As you can see from this photo, when it is happily located, it can form a rather substantial sized clump of what are relatively woody stems [at ground level] that rise to almost 2m in height. I love its foliage. Light to almost lime green in some cases, each elongated heart shaped leaf is lightly serrated along its edge, giving it an almost rippled appearance. Mine has never been bothered with insects that want to munch on its sublime foliage, and as I mentioned earlier, if given the space, it creates a wonderful presence in the sunnier border here at Teza's Garden. Its stems are square in appearance, causing me to wonder if it might be a distant relation of Salvia or Nepeta. There is no apparent fragrance associated with this statuesque beauty.



He is fully hardy here in my Zone 5a garden where he is cut back to the ground in late fall' and given a healthy amendment of Compost Plus in the Spring. There is a lot of confusion around this plant, hindered by the fact that most people are familiar with the tropical/annual species that is also known as 'Persian Shield.' I literally have to walk people to it to get them to understand that it is unlike its lesser annual cousin. Websites that refer to it as a perennial claim that it requires zone 6 or above, but take it from me, mine gets to special TLC outside of what I mention above, and he is getting taller and spreading with every passing year. I was somewhat worried with the harsh winter we just had, but it seems that he is bigger, healthier and more robust than ever. I only know of one vendor that supplies this charmer here in Ontario [LH] but hope to divide my plant next year and offer him for sale for my fellow rare and unusual connoisseurs. 


26 Aug 2014

Thursday Garden Review: That Once In A Lifetime Week in the Garden!


So thought I would mix things up a bit. Joy insists that her meme can be about 'anything garden related,' and as such. I have decided to look back in time to a magical week back in June, 2013, when I was blessed with one of gardening's rarest and most treasured sights!



 As Joy can tell you, I am somewhat smitten, beholden, obsessed, enamoured with the colour blue! The REAL blue that is! Do not try and foist off a mauve-purple-blue... no no no, that will not do. It has to be the true, either crystalline shimmering icy blue, or the bright summer sky blue, or, and truly, I am not overtly particular, it can be the deep rich blue you only find with Gentiana, but for the love of Mother Nature, make it BLUE! And thus begins a week in which I was gifted with what many of us consider to be the bluest of blue...... that of course being the beguiling Meconopsis, also known as the temperamental blue Himalayan poppy! I knew within my heart of hearts when I noticed three buds in the waning days of May that I might - if Mother Nature would deem it so - bear witness to the first of these beguiling yet frustrating beauties right here in Teza's Garden. Its one thing to stumble across one on the internet, or in a book, but believe you me, it is something else entirely when you can actually reach out and gently caress the slightly unfurled bud!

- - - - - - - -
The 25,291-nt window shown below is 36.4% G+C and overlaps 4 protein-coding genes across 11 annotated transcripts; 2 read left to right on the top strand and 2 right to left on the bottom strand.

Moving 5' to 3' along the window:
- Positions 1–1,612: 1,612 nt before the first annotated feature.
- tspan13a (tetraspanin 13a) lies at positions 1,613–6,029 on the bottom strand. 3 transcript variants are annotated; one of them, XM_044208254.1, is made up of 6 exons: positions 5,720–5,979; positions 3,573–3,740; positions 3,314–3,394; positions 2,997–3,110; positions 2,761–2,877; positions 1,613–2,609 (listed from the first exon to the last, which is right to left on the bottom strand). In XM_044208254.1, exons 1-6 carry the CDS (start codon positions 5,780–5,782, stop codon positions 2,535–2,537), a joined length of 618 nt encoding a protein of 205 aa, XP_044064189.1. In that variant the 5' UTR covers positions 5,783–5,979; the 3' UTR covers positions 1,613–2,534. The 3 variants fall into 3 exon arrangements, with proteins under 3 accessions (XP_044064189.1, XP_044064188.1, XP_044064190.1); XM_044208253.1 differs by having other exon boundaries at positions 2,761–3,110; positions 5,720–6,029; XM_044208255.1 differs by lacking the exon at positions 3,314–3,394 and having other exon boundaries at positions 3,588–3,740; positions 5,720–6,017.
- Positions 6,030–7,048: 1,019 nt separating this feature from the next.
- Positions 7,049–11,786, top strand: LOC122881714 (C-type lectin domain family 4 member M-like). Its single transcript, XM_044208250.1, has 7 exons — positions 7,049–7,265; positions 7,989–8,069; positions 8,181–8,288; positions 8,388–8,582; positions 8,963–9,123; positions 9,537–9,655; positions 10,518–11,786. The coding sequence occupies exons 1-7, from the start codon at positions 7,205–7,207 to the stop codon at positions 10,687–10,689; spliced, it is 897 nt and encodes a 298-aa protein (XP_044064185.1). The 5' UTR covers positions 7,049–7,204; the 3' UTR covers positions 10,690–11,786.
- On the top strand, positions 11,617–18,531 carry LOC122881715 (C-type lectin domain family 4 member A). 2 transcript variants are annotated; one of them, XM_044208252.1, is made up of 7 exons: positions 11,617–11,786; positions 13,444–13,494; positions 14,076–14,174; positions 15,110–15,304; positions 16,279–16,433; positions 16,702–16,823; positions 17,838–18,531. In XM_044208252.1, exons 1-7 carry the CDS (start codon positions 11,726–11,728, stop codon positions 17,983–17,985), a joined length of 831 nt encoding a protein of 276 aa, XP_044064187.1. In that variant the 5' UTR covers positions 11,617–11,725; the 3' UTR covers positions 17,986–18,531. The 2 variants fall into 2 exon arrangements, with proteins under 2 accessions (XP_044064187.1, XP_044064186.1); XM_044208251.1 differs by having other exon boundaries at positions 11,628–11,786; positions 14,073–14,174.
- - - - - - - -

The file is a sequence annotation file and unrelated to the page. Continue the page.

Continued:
Most, but not all within the genus, and more so with the blue flowering species, are notoriously and frustratingly said to be monocarpic, meaning that they will flower and die. If you're lucky, the plant will set viable seed before hurling itself off of the green mortal coil. They also tend to despise hot, humid weather, much happier in areas where cool, moist conditions are prevalent throughout the summer. Having said such, its a rare treat to find them outside of the coastal regions of Canada. Those who have borne witness [Larry, Jodi, Pat, Inge] to their intoxicating beauty are usually the first to try and dissuade someone like myself from 'having your heart broken!' Problem is, blue is my signature colour in the garden, and having already mastered Corydalis and a slew of Gentiana, there really wasn't much left to challenge me...... except the elusive, Holy-Grail Meconopsis.


Blue is my signature colour for many reasons aside of it being my favourite colour, but when stripped to the most honest reason, it is because it will forever be associated with my late Grandmother, whose eyes were a magical blue. My Father and I have both been blessed with a similar hue, but hers were like no other blue I have ever come across. When both she and my Father passed within four months of one another, I was more than determined to add as many blue flowering plants to my garden repertoire as was possible, and of course, I started with this one! 'Cory' and my Gentiana were all thriving happily. so now it was time to up the ante! He unfurled his first flower on what would have been my Father's birthday, and was still blooming [three flowers in all] on the ninth of June, which was my Grandmother's birthday, and continued on well past the eleventh, which marked what I will always consider to be the 'once in a lifetime' week in the garden. Sadly, true to its frustrating nature, he did not make a return engagement this year, nor did he set seed, but for me, one who is always looking for a new challenge, I think I can set back and rest on my laurels for a while! Its even better having a visual testament of such moments. The remainder of the post still comes nowhere close to capturing their jaw dropping, stunning beauty! 










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This will be the last posting, as, with life scurrying around us all, Joy has closed her meme. Its still a great blog to visit, so pop over and see what's new in Kingston!